MULTIPLE ACYL-COA DEHYDROGENASE DEFICIENCY; MADD Is also known as ema|ethylmalonic-adipicaciduria|glutaric aciduria ii|ga ii|glutaric acidemia ii|ga2

Related symptoms:

  • Intellectual disability
  • Seizures
  • Global developmental delay
  • Generalized hypotonia
  • Ataxia


SOURCES: OMIM ORPHANET MENDELIAN

More info about MULTIPLE ACYL-COA DEHYDROGENASE DEFICIENCY; MADD

Low match INSULINOMA


Insulinoma is the most common type of functioning pancreatic neuroendocrine tumor (see this term) characterized most commonly by a solitary, small pancreatic lesion that causes hyperinsulinemic hypoglycemia.

Related symptoms:

  • Seizures
  • Tremor
  • Fatigue
  • Behavioral abnormality
  • Hyperhidrosis


SOURCES: ORPHANET MENDELIAN

More info about INSULINOMA

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Other less relevant matches:

Low match ISOLATED SUCCINATE-COQ REDUCTASE DEFICIENCY


Mitochondrial complex II deficiency is an autosomal recessive disorder with a highly variable phenotype. Some patients have multisystem involvement of the brain, heart, muscle, liver, and kidneys resulting in death in infancy, whereas others have only isolated cardiac or muscle involvement with onset in adulthood and normal cognition. Measurement of complex II activity in muscle is the most reliable means of diagnosis; however, there is no clear correlation between residual complex II activity and severity or clinical outcome. In some cases, treatment with riboflavin may have clinical benefit (summary by Jain-Ghai et al., 2013).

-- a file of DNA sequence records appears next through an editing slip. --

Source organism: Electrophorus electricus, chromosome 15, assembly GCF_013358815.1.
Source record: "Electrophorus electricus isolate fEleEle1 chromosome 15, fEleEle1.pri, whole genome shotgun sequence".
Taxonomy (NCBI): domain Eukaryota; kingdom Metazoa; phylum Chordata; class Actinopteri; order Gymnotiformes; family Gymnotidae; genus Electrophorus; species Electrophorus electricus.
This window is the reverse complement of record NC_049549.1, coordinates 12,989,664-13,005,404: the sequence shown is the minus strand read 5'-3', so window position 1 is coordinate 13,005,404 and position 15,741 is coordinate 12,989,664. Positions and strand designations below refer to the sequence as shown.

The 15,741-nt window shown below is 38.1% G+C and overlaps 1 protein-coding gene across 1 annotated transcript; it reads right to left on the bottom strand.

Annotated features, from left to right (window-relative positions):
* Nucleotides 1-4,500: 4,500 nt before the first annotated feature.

ISOLATED SUCCINATE-COQ REDUCTASE DEFICIENCY Is also known as isolated succinate-ubiquinone reductase deficiency|isolated succinate-coenzyme q reductase deficiency|isolated mitochondrial respiratory chain complex ii deficiency|succinate coq reductase deficiency

Related symptoms:

  • Seizures
  • Global developmental delay
  • Short stature
  • Generalized hypotonia
  • Microcephaly


SOURCES: OMIM ORPHANET MESH MENDELIAN

More info about ISOLATED SUCCINATE-COQ REDUCTASE DEFICIENCY

Low match LINEAR NEVUS SEBACEUS SYNDROME


Linear nevus sebaceous syndrome (LNSS) is characterized by the association of a large sebaceous nevus, usually appearing on the face or on the scalp, with a broad spectrum of abnormalities that may affect every organ system, including the central nervous system (brain neoplasms, hemimegalencephaly and lateral ventricle enlargement).

LINEAR NEVUS SEBACEUS SYNDROME Is also known as linear sebaceous nevus syndrome|jnp|sfm syndrome|solomon syndrome|epidermal nevus syndrome, formerly|sebaceous nevus syndrome, linear|nevus sebaceus of jadassohn|jadassohn nevus phakomatosis|nevus sebaceus syndrome|schimmelpenning syndrome|organoid nevus